Laura Chapman, reired arts educator, writes here with extensive documentation, about the Gates Foundation’s audacious effort to control teacher education.

Beware, Massachusetts! Gates has already planted its flag on 71 providers of teacher education.

Laura writes:

“I have been looking at all five of the Gates “Teacher Transformation Grants,” each for 33 months and just shy of $4 million for each grantee. All of the press releases are filled with jargon about “elevating” the teaching profession. The interlocking networks and complementary funding by other foundations of these new Gates investments is amazing.

“In October 2015 the Massachusetts Department of Elementary and Secondary Education received a 33 month grant for $3,928,656 from the Bill and Melinda Gates foundation to support the Department of Elementary and Secondary Education (ESE) “teacher transformation” effort: The Elevate Preparation: Impact Children (EPIC) center. This is an addition to a separate Gates grant in October 2015, $ 300,000, “to launch, execute, and utilize implementation data collection at the state-level.”

“On other blogs, I have commented on this takeover of 71 “providers” of teacher education in Massachusetts, where a large administrative unit in the state department of education is functioning as one of Gates Foundation’s Teacher Preparation Transformation Centers.

“Why Massachusetts? Massachusetts has already imposed industrial strength surveillance systems on teacher prep programs. The Gates grant will complete the so-called “EPIC System” including tracking the “performance outcomes” of graduates of 71 teacher prep programs insofar as their graduates are employed by the state. Among the measures of performance (in addition to those already required in the state) are surveys of employers, parents, students, and all of the candidates who have become teachers—tracked for a minimum of three years.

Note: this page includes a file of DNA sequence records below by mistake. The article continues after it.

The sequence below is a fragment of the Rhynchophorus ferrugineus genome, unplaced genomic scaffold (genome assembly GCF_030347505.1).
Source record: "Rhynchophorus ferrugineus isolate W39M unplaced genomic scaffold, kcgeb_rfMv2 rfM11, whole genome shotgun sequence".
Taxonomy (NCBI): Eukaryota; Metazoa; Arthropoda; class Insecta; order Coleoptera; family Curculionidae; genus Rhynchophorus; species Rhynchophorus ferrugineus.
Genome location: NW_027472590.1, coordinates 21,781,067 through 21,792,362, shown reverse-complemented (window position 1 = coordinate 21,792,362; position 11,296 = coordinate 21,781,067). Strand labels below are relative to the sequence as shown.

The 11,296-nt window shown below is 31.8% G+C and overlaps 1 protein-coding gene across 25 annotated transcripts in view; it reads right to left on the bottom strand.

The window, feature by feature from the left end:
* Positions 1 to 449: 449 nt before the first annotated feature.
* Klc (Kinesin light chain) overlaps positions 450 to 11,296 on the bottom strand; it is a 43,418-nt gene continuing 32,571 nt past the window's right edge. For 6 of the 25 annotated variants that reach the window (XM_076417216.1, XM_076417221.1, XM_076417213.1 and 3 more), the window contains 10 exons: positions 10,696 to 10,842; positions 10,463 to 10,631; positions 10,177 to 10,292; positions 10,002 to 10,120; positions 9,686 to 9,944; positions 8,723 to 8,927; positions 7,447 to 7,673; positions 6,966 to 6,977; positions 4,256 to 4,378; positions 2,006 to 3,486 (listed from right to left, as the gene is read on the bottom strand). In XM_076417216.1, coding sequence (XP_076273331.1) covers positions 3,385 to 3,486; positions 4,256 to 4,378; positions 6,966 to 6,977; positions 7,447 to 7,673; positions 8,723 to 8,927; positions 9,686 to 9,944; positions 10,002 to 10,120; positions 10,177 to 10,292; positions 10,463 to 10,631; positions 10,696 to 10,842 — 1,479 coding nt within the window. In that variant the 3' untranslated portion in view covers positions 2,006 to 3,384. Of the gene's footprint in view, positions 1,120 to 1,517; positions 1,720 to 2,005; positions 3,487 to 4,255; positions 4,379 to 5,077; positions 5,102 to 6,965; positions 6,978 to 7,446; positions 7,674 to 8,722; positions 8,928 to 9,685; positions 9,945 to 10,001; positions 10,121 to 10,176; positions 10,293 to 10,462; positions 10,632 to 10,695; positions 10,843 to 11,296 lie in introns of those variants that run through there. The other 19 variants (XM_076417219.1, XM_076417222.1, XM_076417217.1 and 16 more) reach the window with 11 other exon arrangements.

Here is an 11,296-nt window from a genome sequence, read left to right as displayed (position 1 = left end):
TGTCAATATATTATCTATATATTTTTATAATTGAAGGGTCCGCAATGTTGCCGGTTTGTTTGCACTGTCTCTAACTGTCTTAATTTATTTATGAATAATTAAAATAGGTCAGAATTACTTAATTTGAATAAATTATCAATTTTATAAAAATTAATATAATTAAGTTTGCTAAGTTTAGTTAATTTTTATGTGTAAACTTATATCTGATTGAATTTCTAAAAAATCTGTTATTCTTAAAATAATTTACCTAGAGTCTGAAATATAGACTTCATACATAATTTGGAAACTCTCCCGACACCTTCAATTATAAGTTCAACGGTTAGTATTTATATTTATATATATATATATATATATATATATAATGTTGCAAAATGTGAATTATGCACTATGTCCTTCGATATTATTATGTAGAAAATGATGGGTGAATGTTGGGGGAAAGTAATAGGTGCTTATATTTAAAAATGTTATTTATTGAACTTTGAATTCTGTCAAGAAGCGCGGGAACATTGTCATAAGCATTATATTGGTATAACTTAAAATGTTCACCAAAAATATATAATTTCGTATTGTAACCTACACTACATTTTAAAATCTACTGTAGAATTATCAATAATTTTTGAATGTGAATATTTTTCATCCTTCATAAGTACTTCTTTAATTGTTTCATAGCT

“In addition, Massachusetts and six other states are part of the Network for Transforming Educator Preparation (NTEP), with a focus on teacher licensure, program approval, and data systems—an initiative of the Council of Chief State School Officers. The CCSSO is so dependent of the Gates Foundation for operating support is should be regarded as one of many subsidiary operations of the Foundation.”

Gates is relentless. He is like a madman with a laboratory who won’t give up on his project to control teachers. He has said repeatedly that “we” know how to create great teachers. He believes that if everyone did what he wants, every teacher would be in the top quartile.

VAM failed. But he is moving on now to teacher education.

He never learns. He ruins other people’s lives, tries to destroy an entire profession, and expects the world to thank him.

The Tennessee legislature did not take up the voucher proposal because the sponsor realized it didn’t have the votes to pass.
Initially he wanted statewide vouchers but rural legislators were not interested. Then he narrowed it to four counties with urban districts. Then he narrowed it only to Shelby County, that is, Memphis. The sponsor, a conservative Republican, wanted (of course) to save poor kids in failing schools. 
But many legislators were dubious that vouchers actually work. There is plenty of evidence they don’t. So the bill was shelved for another day. 
We can hope that day never arrives. 
Congratulations to the BATS, the Momma Bears, the Tennessee Education Association, and other fighters for public education!